No matter the size or reach of your company, debit and credit card authorization rates matter. That’s especially true in global eCommerce, where cards are a fundamental pillar of online payments, even as other payment types grow in popularity.
Unfortunately, debit and credit authorizations can fail for a number of different technical or financial reasons, meaning the sale cannot be completed — and for big-ticket items or during high-traffic seasons, that can be an expensive problem. However, many companies don’t even watch this essential payments metric.
In a recent survey, we asked businesses about their global debit and credit card authorization rates, we find that 40% don’t even know what their rates are. That’s a costly oversight, as authorization rates are vital to optimizing your payments.
All the work you do to attract customers to your site, provide a positive shopping experience and encourage them to make a purchase is wasted if the payment gets declined. The good news is that there are ways to increase your debit and credit card authorization rates, which can grow your overall sales and revenue.
Here’s what you need to know about how you can improve your authorization rates, what causes debit and credit cards to get declined and how the right payment processer can support you in optimizing your entire payment process.
How to Increase Debit & Credit Card Authorization Rates
Because the card authorization process has so many moving parts, your best strategy for optimizing your debit and credit card authorizations is to review the different factors that may be causing declines. By targeting the specific reason for that decline, rather than applying a blanket strategy to all declines, you’ll be better able to quickly determine and apply solutions.
Here are our top six actionable steps for raising your card authorization rates:
1. Know Your Current Payments Situation
Before you can begin to improve, you need to know where you stand. Talk to your current payments provider to fully understand which metrics they use, what data is included in your payment reports, what those metrics mean and what your current rates are. If your provider isn’t transparent about this information or doesn’t make it accessible, you may want to consider switching.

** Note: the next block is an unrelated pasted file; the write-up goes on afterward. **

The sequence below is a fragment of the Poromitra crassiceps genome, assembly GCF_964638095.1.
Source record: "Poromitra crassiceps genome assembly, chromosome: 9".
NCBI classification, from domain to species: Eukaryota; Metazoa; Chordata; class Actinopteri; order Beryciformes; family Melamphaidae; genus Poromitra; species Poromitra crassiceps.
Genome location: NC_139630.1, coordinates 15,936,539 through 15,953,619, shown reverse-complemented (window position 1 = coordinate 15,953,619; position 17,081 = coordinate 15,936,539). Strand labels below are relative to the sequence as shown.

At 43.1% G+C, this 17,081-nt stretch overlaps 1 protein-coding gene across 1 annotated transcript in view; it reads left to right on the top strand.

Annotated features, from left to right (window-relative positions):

It’s important to clarify the nomenclature here. Some providers track authorization rates while others track decline rates, potentially over different time periods. While they’re two halves of the same coin, you can use and assess them differently, so be sure to understand which one is primarily used and what that percentage is. Similarly, make sure you understand what your provider means by payment conversion rates: it can mean anything from the percentage of site hits that turn into a sale to the number of completed transactions after an item is added to the cart.
2. Know Your Shoppers
If you have shoppers in multiple countries, you need to optimize for cross-border payments. Check whether your declined transactions tend to originate overseas or route through multiple countries. If those transactions have lower authorization rates, consider changing your payment solution’s functionality to better account for that geography.
To improve your authorization rates, you need to work with a payments provider that can successfully process your sales as they happen, including across different regions. Otherwise, you’ll see low authorization rates simply because you haven’t set up your payments to incorporate where and how your customers are shopping.
3. Know Your Transaction Meta-Tags
Your processing bank may decline transactions because they don’t match the established meta-tag for that type of transaction. For instance, if you have a recurring monthly payment but you flag it as an eCommerce transaction, then the bank may decline future payments on the grounds of potential fraud. Those systems are in place for customer protection; you just need to know how to use them to your advantage.
Dig through your meta-tags to ensure they align with the transaction type. Transactions with the appropriate tags lead to higher authorization rates. Ideally, your payment provider should have the ability to flag these transactions accordingly to help ensure they are processed accurately.
4. Know Your Data Usage and Requirements
As data and privacy laws loom large, you need to know how to manage your data to work within those new systems. Regulations like Payment Service Directive 2 (PSD2) are all about more carefully processing and managing data to protect consumers, including requirements for payment transactions.